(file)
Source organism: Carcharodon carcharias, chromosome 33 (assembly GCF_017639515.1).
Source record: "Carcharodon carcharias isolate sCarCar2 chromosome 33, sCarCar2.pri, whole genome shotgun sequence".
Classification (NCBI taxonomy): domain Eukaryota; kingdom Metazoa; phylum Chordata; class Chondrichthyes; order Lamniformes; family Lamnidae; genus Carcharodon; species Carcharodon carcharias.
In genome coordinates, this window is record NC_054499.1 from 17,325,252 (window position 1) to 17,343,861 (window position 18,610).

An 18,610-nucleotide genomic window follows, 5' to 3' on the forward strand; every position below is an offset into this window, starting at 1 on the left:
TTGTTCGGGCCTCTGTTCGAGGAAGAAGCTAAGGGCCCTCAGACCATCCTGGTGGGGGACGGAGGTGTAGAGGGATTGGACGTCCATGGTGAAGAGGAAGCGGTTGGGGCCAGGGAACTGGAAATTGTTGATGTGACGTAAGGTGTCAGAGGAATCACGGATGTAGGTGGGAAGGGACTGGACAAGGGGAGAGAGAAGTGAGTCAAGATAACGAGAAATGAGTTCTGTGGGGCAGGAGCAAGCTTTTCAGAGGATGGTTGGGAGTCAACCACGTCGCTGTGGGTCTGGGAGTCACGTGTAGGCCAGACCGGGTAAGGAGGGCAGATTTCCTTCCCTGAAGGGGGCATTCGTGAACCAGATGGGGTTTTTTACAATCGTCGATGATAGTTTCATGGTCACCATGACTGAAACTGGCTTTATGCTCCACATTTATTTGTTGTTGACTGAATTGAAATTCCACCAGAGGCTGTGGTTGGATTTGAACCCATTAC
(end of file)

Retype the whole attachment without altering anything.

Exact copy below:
Source organism: Carcharodon carcharias, chromosome 33 (assembly GCF_017639515.1).
Source record: "Carcharodon carcharias isolate sCarCar2 chromosome 33, sCarCar2.pri, whole genome shotgun sequence".
Classification (NCBI taxonomy): domain Eukaryota; kingdom Metazoa; phylum Chordata; class Chondrichthyes; order Lamniformes; family Lamnidae; genus Carcharodon; species Carcharodon carcharias.
In genome coordinates, this window is record NC_054499.1 from 17,325,252 (window position 1) to 17,343,861 (window position 18,610).

An 18,610-nucleotide genomic window follows, 5' to 3' on the forward strand; every position below is an offset into this window, starting at 1 on the left:
TTGTTCGGGCCTCTGTTCGAGGAAGAAGCTAAGGGCCCTCAGACCATCCTGGTGGGGGACGGAGGTGTAGAGGGATTGGACGTCCATGGTGAAGAGGAAGCGGTTGGGGCCAGGGAACTGGAAATTGTTGATGTGACGTAAGGTGTCAGAGGAATCACGGATGTAGGTGGGAAGGGACTGGACAAGGGGAGAGAGAAGTGAGTCAAGATAACGAGAAATGAGTTCTGTGGGGCAGGAGCAAGCTTTTCAGAGGATGGTTGGGAGTCAACCACGTCGCTGTGGGTCTGGGAGTCACGTGTAGGCCAGACCGGGTAAGGAGGGCAGATTTCCTTCCCTGAAGGGGGCATTCGTGAACCAGATGGGGTTTTTTACAATCGTCGATGATAGTTTCATGGTCACCATGACTGAAACTGGCTTTATGCTCCACATTTATTTGTTGTTGACTGAATTGAAATTCCACCAGAGGCTGTGGTTGGATTTGAACCCATTAC